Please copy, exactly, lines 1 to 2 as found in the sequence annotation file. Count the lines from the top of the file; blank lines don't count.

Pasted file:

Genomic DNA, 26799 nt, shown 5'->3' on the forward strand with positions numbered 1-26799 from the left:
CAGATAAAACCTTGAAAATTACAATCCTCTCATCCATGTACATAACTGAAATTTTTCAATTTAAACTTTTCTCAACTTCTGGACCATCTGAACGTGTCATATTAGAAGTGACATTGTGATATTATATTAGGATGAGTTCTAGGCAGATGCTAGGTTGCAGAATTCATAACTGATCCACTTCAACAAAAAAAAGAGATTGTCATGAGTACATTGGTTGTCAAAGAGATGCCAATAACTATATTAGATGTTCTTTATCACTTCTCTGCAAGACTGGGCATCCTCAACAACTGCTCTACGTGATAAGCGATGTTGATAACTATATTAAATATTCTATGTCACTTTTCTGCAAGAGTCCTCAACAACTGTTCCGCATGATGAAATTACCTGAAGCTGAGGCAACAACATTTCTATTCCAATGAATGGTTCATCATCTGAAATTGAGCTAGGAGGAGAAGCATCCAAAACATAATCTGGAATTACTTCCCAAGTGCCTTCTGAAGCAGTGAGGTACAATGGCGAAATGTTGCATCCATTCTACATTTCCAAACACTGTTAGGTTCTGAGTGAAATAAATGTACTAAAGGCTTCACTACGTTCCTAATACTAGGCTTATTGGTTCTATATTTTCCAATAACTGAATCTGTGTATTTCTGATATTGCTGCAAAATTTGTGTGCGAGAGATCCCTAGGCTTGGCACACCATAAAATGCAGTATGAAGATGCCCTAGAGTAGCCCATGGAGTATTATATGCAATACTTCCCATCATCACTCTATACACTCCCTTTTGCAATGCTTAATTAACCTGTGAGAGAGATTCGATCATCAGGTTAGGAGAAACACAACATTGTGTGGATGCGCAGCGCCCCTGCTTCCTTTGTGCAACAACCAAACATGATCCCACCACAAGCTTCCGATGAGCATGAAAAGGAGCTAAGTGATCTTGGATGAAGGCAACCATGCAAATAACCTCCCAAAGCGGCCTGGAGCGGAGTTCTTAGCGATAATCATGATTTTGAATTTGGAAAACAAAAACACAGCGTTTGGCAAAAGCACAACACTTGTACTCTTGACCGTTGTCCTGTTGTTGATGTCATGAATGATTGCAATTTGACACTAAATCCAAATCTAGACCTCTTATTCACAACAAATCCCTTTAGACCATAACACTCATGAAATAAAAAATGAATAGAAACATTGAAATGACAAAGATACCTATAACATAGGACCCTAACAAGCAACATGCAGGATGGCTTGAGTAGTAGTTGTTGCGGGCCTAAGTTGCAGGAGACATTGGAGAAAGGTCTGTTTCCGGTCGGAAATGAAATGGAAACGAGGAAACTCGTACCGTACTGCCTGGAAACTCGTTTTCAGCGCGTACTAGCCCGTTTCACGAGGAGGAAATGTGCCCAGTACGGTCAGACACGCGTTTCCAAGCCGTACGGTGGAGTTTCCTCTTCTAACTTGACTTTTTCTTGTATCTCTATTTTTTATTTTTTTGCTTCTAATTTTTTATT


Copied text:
Genomic DNA, 26799 nt, shown 5'->3' on the forward strand with positions numbered 1-26799 from the left:
CAGATAAAACCTTGAAAATTACAATCCTCTCATCCATGTACATAACTGAAATTTTTCAATTTAAACTTTTCTCAACTTCTGGACCATCTGAACGTGTCATATTAGAAGTGACATTGTGATATTATATTAGGATGAGTTCTAGGCAGATGCTAGGTTGCAGAATTCATAACTGATCCACTTCAACAAAAAAAAGAGATTGTCATGAGTACATTGGTTGTCAAAGAGATGCCAATAACTATATTAGATGTTCTTTATCACTTCTCTGCAAGACTGGGCATCCTCAACAACTGCTCTACGTGATAAGCGATGTTGATAACTATATTAAATATTCTATGTCACTTTTCTGCAAGAGTCCTCAACAACTGTTCCGCATGATGAAATTACCTGAAGCTGAGGCAACAACATTTCTATTCCAATGAATGGTTCATCATCTGAAATTGAGCTAGGAGGAGAAGCATCCAAAACATAATCTGGAATTACTTCCCAAGTGCCTTCTGAAGCAGTGAGGTACAATGGCGAAATGTTGCATCCATTCTACATTTCCAAACACTGTTAGGTTCTGAGTGAAATAAATGTACTAAAGGCTTCACTACGTTCCTAATACTAGGCTTATTGGTTCTATATTTTCCAATAACTGAATCTGTGTATTTCTGATATTGCTGCAAAATTTGTGTGCGAGAGATCCCTAGGCTTGGCACACCATAAAATGCAGTATGAAGATGCCCTAGAGTAGCCCATGGAGTATTATATGCAATACTTCCCATCATCACTCTATACACTCCCTTTTGCAATGCTTAATTAACCTGTGAGAGAGATTCGATCATCAGGTTAGGAGAAACACAACATTGTGTGGATGCGCAGCGCCCCTGCTTCCTTTGTGCAACAACCAAACATGATCCCACCACAAGCTTCCGATGAGCATGAAAAGGAGCTAAGTGATCTTGGATGAAGGCAACCATGCAAATAACCTCCCAAAGCGGCCTGGAGCGGAGTTCTTAGCGATAATCATGATTTTGAATTTGGAAAACAAAAACACAGCGTTTGGCAAAAGCACAACACTTGTACTCTTGACCGTTGTCCTGTTGTTGATGTCATGAATGATTGCAATTTGACACTAAATCCAAATCTAGACCTCTTATTCACAACAAATCCCTTTAGACCATAACACTCATGAAATAAAAAATGAATAGAAACATTGAAATGACAAAGATACCTATAACATAGGACCCTAACAAGCAACATGCAGGATGGCTTGAGTAGTAGTTGTTGCGGGCCTAAGTTGCAGGAGACATTGGAGAAAGGTCTGTTTCCGGTCGGAAATGAAATGGAAACGAGGAAACTCGTACCGTACTGCCTGGAAACTCGTTTTCAGCGCGTACTAGCCCGTTTCACGAGGAGGAAATGTGCCCAGTACGGTCAGACACGCGTTTCCAAGCCGTACGGTGGAGTTTCCTCTTCTAACTTGACTTTTTCTTGTATCTCTATTTTTTATTTTTTTGCTTCTAATTTTTTATT